Braunschweig, Germany
Braunschweig, Germany

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Marquard E.,Helmholtz Center for Environmental Research | Dauber J.,Thunen Institute For Biodiversitat | Doerpinghaus A.,Bundesamt fur Naturschutz Referat Planung | Droschmeister R.,Bundesamt fur Naturschutz | And 13 more authors.
Natur und Landschaft | Year: 2013

In the light of rapid global change and the impending loss of ecosystem services, informative data on the state and trends of biological diversity are vital. Generating these data in Germany requires modifications to and better coordination among the existing monitoring programmes. To this end, closer cooperation between scientific institutions, executing agencies and other relevant organizations is needed. The following recommendations summarize the authors' views on aspects key to reshaping the biological monitoring programmes in Germany:.


Neumann D.,Thunen Institute For Biodiversitat | Neumann D.,Helmholtz Center Potsdam | Heuer A.,Thunen Institute For Biodiversitat | Hemkemeyer M.,Thunen Institute For Biodiversitat | And 2 more authors.
FEMS Microbiology Ecology | Year: 2013

The objective of this study was to characterize the microbial communities attached to clay (< 2 μm), fine silt (2-20 μm), coarse silt (20-63 μm) and sand-sized fractions [> 63 μm; including particulate organic matter (POM)] of an arable soil and analyse their response to more than 100 years of two different fertilization regimes. Mild ultrasonic dispersal, wet-sieving and centrifugation allowed the separation of soil particles with the majority of bacterial cells and DNA still attached. Fertilizations increased soil organic carbon (SOC), total DNA and the abundance of bacterial, archaeal and fungal rRNA genes more strongly in the larger-sized fractions than in fine silt, and no effect was seen with clay, the latter representing above 70% of the total microbial populations. A highly positive correlation was found between microbial rRNA genes and the surface area provided by the particles, while the correlation with SOC was lower, indicating a particle-size-specific heterogeneous effect of SOC. The prokaryotic diversity responded more strongly to fertilization in the larger particles but not with clay. Overall, these results demonstrate that microbial responsiveness to long-term fertilization declined with smaller particle sizes and that especially clay fractions exhibit a high buffering capacity protecting microbial cells against changes even after 100 years under different agricultural management. © 2013 Federation of European Microbiological Societies. Published by Blackwell Publishing Ltd. All rights reserved.


Valldor P.,Thunen Institute For Biodiversitat | Miethling-Graff R.,Thunen Institute For Biodiversitat | Martens R.,Thunen Institute For Biodiversitat | Tebbe C.C.,Thunen Institute For Biodiversitat
Applied Microbiology and Biotechnology | Year: 2015

Insecticidal delta-endotoxins of Bacillus thuringiensis are among the most abundant recombinant proteins released by genetically modified (GM) crops into agricultural soils worldwide. However, there is still controversy about their degradation and accumulation in soils. In this study, 14C-labelled Cry1Ab protein was applied to soil microcosms at two concentrations (14 and 50 μg g−1 soil) to quantify the mineralization of Cry1Ab, its incorporation into the soil microbial biomass, and its persistence in two soils which strongly differed in their texture but not in silt or pH. Furthermore, ELISA was used to quantify Cry1Ab and its potential immunoreactive breakdown products in aqueous soil extracts. In both soils, 14CO2-production was initially very high and then declined during a total monitoring period of up to 135 days. A total of 16 to 23 % of the 14C activity was incorporated after 29 to 37 days into the soil microbial biomass, indicating that Cry1Ab protein was utilized by microorganisms as a growth substrate. Adsorption in the clay-rich soil was the most important factor limiting microbial degradation; as indicated by higher degradation rates in the more sandy soil, extremely low concentrations of immunoreactive Cry1Ab molecules in the soils’ aqueous extracts and a higher amount of 14C activity bound to the soil with more clay. Ecological risk assessments of Bt-crops should therefore consider that the very low concentrations of extractable Cry1Ab do not reflect the actual elimination of the protein from soils but that, on the other hand, desorbed proteins mineralize quickly due to efficient microbial degradation. © 2015, Springer-Verlag Berlin Heidelberg.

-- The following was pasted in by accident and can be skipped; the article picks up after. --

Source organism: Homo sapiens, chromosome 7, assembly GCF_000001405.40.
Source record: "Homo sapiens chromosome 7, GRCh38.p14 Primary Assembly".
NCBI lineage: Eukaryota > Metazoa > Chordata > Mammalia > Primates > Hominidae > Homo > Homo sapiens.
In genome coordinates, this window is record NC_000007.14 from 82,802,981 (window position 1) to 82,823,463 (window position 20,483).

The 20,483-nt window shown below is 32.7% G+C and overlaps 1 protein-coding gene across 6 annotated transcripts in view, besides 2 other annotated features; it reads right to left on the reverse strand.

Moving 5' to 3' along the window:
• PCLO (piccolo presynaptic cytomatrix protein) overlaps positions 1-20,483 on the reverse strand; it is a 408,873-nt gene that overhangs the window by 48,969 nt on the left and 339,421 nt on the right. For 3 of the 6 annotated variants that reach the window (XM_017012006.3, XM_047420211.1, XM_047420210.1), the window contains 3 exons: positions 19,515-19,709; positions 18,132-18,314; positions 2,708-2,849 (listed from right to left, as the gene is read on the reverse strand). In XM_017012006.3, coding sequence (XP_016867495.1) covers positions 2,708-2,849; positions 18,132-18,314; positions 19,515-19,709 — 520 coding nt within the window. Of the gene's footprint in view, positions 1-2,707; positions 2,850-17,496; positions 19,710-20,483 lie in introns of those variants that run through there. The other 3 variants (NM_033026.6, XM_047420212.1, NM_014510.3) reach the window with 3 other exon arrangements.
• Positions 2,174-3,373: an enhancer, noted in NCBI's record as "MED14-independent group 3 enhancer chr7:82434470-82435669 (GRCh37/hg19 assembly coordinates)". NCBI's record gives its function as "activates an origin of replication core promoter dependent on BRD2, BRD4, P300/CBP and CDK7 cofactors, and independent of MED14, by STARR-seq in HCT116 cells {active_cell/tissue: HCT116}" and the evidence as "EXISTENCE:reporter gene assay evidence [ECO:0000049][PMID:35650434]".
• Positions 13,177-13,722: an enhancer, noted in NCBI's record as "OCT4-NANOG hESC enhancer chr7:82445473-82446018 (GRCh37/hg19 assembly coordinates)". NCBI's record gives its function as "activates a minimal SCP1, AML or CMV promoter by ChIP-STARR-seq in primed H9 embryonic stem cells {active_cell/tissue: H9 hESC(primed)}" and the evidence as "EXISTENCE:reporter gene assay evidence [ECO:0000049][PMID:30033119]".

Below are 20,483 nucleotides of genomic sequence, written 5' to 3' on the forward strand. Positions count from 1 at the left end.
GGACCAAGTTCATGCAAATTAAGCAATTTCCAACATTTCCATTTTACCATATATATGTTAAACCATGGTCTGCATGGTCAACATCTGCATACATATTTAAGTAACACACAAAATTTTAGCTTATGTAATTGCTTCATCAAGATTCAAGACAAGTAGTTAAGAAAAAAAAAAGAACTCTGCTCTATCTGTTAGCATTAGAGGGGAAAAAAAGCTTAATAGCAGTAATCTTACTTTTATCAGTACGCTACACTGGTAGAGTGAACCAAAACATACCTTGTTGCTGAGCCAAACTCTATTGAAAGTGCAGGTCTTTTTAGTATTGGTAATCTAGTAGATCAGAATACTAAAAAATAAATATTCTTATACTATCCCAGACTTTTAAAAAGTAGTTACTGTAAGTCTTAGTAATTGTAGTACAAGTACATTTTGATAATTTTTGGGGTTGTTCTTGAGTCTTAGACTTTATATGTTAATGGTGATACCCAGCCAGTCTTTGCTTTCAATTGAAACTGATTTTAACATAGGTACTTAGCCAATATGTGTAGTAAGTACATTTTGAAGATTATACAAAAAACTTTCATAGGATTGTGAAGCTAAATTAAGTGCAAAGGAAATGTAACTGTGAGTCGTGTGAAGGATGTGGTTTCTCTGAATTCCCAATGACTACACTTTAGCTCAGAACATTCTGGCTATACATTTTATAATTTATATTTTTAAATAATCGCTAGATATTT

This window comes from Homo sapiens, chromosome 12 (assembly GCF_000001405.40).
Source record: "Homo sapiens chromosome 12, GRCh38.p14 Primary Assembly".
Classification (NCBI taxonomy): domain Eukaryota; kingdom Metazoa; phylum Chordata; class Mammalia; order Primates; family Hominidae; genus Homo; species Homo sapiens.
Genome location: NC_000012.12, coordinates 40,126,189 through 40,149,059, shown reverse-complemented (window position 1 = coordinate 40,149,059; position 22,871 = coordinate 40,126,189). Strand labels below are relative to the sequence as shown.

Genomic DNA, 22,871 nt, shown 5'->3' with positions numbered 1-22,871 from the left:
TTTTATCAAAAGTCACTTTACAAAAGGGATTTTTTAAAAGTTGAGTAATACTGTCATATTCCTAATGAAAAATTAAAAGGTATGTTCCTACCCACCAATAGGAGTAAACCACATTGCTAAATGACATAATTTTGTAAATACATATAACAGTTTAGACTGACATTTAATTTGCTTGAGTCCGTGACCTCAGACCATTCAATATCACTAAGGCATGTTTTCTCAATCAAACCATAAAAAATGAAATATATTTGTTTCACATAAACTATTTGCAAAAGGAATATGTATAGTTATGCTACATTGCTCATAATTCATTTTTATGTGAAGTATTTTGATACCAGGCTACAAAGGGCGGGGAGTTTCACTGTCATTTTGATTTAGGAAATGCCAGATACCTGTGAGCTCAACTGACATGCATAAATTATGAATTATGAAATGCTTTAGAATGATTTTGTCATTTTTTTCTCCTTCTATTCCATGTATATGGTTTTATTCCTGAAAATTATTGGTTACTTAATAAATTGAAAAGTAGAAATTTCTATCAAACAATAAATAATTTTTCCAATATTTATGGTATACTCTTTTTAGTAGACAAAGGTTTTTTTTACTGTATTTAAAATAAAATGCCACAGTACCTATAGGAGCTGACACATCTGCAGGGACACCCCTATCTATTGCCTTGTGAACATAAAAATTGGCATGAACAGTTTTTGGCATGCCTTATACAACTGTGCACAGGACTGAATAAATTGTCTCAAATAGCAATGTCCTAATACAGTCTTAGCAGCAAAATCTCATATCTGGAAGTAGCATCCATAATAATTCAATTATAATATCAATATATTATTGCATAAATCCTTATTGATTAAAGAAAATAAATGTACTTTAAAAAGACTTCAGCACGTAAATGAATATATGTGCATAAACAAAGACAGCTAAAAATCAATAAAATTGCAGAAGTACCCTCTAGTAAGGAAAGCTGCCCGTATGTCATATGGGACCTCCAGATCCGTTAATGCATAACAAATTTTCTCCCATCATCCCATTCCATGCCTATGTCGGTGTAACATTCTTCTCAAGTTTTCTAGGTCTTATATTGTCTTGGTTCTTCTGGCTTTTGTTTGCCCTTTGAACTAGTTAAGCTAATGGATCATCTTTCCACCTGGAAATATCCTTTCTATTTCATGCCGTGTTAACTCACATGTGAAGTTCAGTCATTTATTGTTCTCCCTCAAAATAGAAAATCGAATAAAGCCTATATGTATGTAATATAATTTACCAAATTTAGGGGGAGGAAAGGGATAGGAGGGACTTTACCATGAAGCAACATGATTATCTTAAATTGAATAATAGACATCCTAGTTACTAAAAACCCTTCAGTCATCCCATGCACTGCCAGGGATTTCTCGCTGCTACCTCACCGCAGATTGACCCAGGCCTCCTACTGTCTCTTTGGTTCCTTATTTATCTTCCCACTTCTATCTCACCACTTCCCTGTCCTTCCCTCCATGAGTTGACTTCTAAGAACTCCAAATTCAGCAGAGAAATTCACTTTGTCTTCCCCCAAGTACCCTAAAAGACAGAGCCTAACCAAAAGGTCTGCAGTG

The biodiversity of agricultural landscapes is declining. We have consolidated knowledge about the state and development of biodiversity on agricultural land and about the drivers of biodiversity change. Our knowledge is based on monitoring as well as on regional case studies. Nevertheless, we have to question whether the database is sufficient today and in the long term to inform policy-makers when drafting efficient measures for agricultural landscapes. We see an urgent need to collate the available data in analyses that are designed to derive efficient measures adapted to regional characteristics and differentiated agrarian structures. National-scale monitoring, supported by regional case studies, should be further expanded in order to assess the existing instruments of the European Common Agricultural Policy (CAP) and inform policy about future responses needed. To this end, scientific concepts must be developed and the relevant databases should be released for use by science.

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